4. Simon & Schuster’s efforts to alter the true core deal of a trade book contract – that a publisher controls the right to sell an author’s book only so long as the publisher effectively exploits that right – demanded exposure. Agents reported to us that Simon & Schuster had slipped the change into its contracts without alerting agents to the alteration, which was quite subtle and easily missed. Agents also reported that when they discovered the change and questioned the publisher about it, Simon & Schuster played hardball, saying the clause was non-negotiable and wouldn’t be discussed. In its release, Simon & Schuster seems miffed that we didn’t discuss their new contractual language with them before exposing it to sunlight. Engaging in discussions with a conglomerate playing hardball while authors may have been unwittingly signing rights away would, in our view, have been irresponsible. We welcome and will take Simon & Schuster up on its offer to discuss this matter. We hope to report soon that it has rejoined the ranks of publishers who behave as responsible stewards of their authors’ copyrights.

In the meantime, if you have an offer from Simon & Schuster, remember that the publisher has now said it will negotiate this clause on a book-by-book basis. If you’re fortunate, Simon & Schuster will offer you a reasonable out-of-print clause. (Feel free to discuss this with us or talk to your agent about the adequacy of the clause.) If not, it’s in your interest to explore your options – other publishers have reaffirmed that they’re not following Simon & Schuster’s example.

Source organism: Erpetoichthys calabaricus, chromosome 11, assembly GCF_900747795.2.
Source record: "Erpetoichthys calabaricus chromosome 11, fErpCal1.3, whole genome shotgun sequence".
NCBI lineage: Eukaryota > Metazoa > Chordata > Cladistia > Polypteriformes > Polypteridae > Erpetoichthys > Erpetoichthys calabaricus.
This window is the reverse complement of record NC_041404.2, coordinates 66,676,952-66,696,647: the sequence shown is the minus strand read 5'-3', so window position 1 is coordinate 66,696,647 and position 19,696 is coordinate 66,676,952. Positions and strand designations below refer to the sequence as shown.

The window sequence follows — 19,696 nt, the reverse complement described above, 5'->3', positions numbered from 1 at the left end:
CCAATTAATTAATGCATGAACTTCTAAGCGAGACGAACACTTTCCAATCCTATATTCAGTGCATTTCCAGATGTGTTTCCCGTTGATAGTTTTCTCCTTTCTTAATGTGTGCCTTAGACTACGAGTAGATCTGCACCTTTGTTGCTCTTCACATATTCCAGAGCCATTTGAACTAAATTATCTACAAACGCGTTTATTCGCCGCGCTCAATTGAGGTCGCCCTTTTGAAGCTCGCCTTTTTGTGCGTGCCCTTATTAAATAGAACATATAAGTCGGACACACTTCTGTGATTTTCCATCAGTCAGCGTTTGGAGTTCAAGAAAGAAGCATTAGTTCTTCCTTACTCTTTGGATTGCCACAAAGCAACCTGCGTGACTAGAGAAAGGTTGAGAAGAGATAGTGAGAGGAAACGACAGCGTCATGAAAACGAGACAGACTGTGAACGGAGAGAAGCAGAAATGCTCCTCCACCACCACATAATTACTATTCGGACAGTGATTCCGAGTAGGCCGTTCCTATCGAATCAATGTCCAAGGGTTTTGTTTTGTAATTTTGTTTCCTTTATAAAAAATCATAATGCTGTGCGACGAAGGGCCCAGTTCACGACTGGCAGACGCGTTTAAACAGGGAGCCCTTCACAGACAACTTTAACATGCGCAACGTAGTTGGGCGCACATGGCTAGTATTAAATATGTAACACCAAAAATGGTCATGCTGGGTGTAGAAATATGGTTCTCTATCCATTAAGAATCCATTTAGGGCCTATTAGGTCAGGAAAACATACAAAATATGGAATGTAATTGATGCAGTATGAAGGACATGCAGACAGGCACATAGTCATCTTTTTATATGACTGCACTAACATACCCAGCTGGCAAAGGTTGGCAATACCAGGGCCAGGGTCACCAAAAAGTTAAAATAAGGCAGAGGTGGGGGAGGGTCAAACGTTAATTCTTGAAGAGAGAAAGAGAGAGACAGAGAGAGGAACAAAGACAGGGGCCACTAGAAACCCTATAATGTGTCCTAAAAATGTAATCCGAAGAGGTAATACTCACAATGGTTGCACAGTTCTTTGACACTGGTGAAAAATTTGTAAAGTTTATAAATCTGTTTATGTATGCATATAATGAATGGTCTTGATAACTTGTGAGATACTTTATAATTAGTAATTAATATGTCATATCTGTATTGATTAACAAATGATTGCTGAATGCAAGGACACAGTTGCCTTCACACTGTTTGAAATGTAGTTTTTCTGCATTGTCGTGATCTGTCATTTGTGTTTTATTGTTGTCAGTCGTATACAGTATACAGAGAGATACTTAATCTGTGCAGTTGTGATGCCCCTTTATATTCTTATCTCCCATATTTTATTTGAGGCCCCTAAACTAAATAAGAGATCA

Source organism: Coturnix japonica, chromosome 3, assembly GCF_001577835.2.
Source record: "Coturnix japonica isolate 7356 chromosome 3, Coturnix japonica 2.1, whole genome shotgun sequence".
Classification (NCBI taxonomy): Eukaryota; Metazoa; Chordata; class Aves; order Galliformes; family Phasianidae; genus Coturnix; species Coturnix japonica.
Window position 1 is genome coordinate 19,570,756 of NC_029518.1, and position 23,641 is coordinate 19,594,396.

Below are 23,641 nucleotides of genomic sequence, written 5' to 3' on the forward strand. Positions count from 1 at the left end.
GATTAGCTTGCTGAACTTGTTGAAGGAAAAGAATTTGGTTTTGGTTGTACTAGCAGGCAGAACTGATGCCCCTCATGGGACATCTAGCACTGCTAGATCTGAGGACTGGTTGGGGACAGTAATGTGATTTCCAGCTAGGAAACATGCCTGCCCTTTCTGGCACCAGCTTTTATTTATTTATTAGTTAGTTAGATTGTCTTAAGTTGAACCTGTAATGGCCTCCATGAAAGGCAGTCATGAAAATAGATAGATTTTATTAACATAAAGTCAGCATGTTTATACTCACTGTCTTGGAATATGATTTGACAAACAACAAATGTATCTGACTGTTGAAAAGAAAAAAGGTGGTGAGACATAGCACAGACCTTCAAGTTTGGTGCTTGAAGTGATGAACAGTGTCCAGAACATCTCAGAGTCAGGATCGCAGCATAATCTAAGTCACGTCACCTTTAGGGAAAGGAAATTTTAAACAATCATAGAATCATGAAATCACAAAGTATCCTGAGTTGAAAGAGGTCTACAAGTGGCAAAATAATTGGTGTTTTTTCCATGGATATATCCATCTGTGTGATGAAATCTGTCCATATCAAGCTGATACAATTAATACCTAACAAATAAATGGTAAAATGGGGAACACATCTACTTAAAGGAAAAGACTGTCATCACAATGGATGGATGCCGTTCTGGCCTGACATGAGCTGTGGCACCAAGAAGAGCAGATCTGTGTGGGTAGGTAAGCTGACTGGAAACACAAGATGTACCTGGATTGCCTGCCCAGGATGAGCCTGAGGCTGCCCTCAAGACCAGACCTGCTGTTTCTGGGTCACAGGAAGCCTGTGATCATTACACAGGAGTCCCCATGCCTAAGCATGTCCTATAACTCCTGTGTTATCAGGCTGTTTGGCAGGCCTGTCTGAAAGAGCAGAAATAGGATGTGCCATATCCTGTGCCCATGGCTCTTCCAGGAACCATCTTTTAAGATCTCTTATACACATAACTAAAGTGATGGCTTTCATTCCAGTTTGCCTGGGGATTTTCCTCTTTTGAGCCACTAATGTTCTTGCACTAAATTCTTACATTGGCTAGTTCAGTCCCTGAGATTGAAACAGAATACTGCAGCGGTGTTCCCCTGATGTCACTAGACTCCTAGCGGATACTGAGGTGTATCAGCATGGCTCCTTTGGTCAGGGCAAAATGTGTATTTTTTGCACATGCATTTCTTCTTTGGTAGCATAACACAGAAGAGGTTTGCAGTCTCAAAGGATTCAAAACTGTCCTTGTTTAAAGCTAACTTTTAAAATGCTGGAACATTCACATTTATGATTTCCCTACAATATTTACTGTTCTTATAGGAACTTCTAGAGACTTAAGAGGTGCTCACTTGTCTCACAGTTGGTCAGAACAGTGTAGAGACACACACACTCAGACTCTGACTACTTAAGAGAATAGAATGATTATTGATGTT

If you have a manuscript that may be auctioned, it’s in your strong interest to ask your agent to exclude Simon & Schuster imprints unless they agree before the auction to use industry standard terms.

Here’s Simon & Schuster’s release in its entirety, which we forward to you at the publisher’s request.Feel free to forward and post this alert. The Authors Guild (http://app.bronto.com/public/?q=message_link&fn=Key&id=asbjvrnjoptrwjhupkkvtlqzsflabhf&link=bpdpnjlsrtkbfhnlnjqhwrxclopbbmo) is the oldest and largest organization of published book authors in the U.S. -----------------